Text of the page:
05 March 2015

Gabriel's gone. Sánchez sizzled. Giroud? Jury's still out.

So we've come through another win, one good enough to keep us in third place for at least another few weeks as the Prem by and large takes a break until the weekend of 14 March. We won, but so too did everone else in the top eight positions, and so the table will remain unchanged until then. For now, we can enjoy another match in which we again scored twice—the eleventh time we've done so in our last 12 outings (the exception being that abomination against AS Monaco...). As we approach the run-in, we do seem to be rounding into form, at least in the Prem if not the FA Cup. With just ten matches left to play, we're just ahead of a pack of rivals in a mad-dash for third place—with an eye on third. A closer look at our squad suggests that we have it in us to fend off that pack and perhaps close in on second.

You score a goal, I score a goal, and we'll score a goal together...
In what appears to be the most alarming news, new man Gabriel was subbed off in the 38th minute with what Arsène referred to as a hamstring injury that will sideline him for up to three weeks. All quips about "Arsenal DNA" aside, there's something in here to suggest that this could have more to do with restoring Mertesacker to the starting line-up than it does with the actual condition of Gabriel's hamstring. This would hardly be the first time we've seen an injury to one player restore another player to the starting line-up. After all of the drama of Mertesacker being dropped in favor of Gabriel, there's a part of me that suspects that this injury offers a convenient way for Arsène to restore Mertesacker while bypassing the uncomfortable questions about form. After all, a significant factor in Mertesackers' uneven form [cough] probably derives from the heavy minutes he's logged and the players he's played with. One, he's gone for long stretches without Koscielny; two, he's had to pair with Chambers, Debuchy, and Monreal as out-of-position CBs; three, he's had to support Chambers and Bellerín; four, he's played intense football almost non-stop for club and country since August 2013. If he needed a week off, so be it. Let's hope then that Gabriel's hamstring is the fig-leaf that allows Mertesacker a much-needed breather.

On to Alexis. The hand-wringers and knickers-twisters had been in a tizzy over the fact that Alexis hadn't scored since 10 January (nine matches, for those who enjoy that sort of thing). As with Mesut Özil, those who were wringing those hands and twisting those knickers were conflating statistics with contributions. For one, let's admit that Alexis has played many more minutes from December through February than he ever has before, and he's done so under far-more pressure as well. Playing for Barcelona, he could count on (a) a much-milder climate, (b) far less scrutiny, and (c) a lengthy lay-off from competitive matches. Those factos aside, his critics overlook the fact that a player can contribute in ways that don't appear in the scoreline. For our first goal, for example, Alexis slalomed through the QPR defense before laying off a pass to Gibbs, who fluffed his shot a bit. Key pass for Alexis? Sure. Assist? Nope. Giroud swoops in and nabs the goal, but Alexis's hard work might go all but unnoticed. For the second, though, Alexis left no doubts, flummoxing several defenders before beating Green at the near-post. The goal should quiet his critics a bit, but because those critics seem to focus so exclusively on goals and assists, it's only a matter of time before they redouble their attacks. So it goes.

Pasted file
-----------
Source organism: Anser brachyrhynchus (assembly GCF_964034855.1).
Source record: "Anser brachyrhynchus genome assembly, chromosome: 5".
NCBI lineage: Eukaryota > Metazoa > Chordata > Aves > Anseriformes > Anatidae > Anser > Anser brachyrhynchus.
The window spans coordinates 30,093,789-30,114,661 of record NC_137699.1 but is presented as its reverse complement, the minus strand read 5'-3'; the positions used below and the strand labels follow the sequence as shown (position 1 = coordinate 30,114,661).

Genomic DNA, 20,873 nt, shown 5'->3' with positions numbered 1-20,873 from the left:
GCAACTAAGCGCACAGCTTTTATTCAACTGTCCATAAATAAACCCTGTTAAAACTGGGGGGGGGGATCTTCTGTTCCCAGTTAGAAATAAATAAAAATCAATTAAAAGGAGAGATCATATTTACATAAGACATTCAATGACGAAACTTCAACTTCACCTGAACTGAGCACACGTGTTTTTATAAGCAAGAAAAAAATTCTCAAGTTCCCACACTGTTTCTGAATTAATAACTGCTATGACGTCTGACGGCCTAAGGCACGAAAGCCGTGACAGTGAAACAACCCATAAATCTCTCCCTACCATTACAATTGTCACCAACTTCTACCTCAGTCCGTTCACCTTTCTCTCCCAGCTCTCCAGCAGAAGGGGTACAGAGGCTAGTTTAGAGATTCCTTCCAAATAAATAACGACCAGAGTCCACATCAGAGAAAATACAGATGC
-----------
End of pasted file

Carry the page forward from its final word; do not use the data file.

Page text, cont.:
Speaking of goals, Giroud delivered his fifth goal in as many appearances, which would ordinarily be enough to quiet his critics, but in world in which one most occupy one cleary staked-out position, devoid of nuance or subtlely, a player is either utterly worthless or totally sublime. Miss a few chances, regardless of the skill and technique required to consummate? Worthless. Bag a brace, regardless of the contributions of others? Sublime. So it may be with Giroud. His goal came through a bit of fine work and an intelligent run through the box as he watched Alexis operate on QPR's right flank. As the play developed, though, Gibbs made an assertive run and Giroud aborted his own run to see what Gibbs would do with the ball. Gibbs's shot was not the best, but Giroud was right where he needed to be, and beat Green with a calm, left-footed shot. For his defenders, it's further evidence of his savvy; for his critics, it's further evidence of his dumb luck. Never the twain shall meet, it seems. Is he striker we need to deliver us to the top of the Prem? Clearly not. Is he a Bendtner-Chamakh retread? Just as clearly not.

Time is running short. However, knowing now what you do about the injuries we've had to fight through, would you have predicted that this squad would find itself third behind only the maniacally-spending Chelsea and Man City and ahead of the manically-spending Man U and Liverpool? Even with those injuries, we have more than fighting chance. We're not squabbling and clambering to get to fourth; we're positioned to solidify if not build on our current third-place position. We might even be gathering strength for the run-in. Imagine that...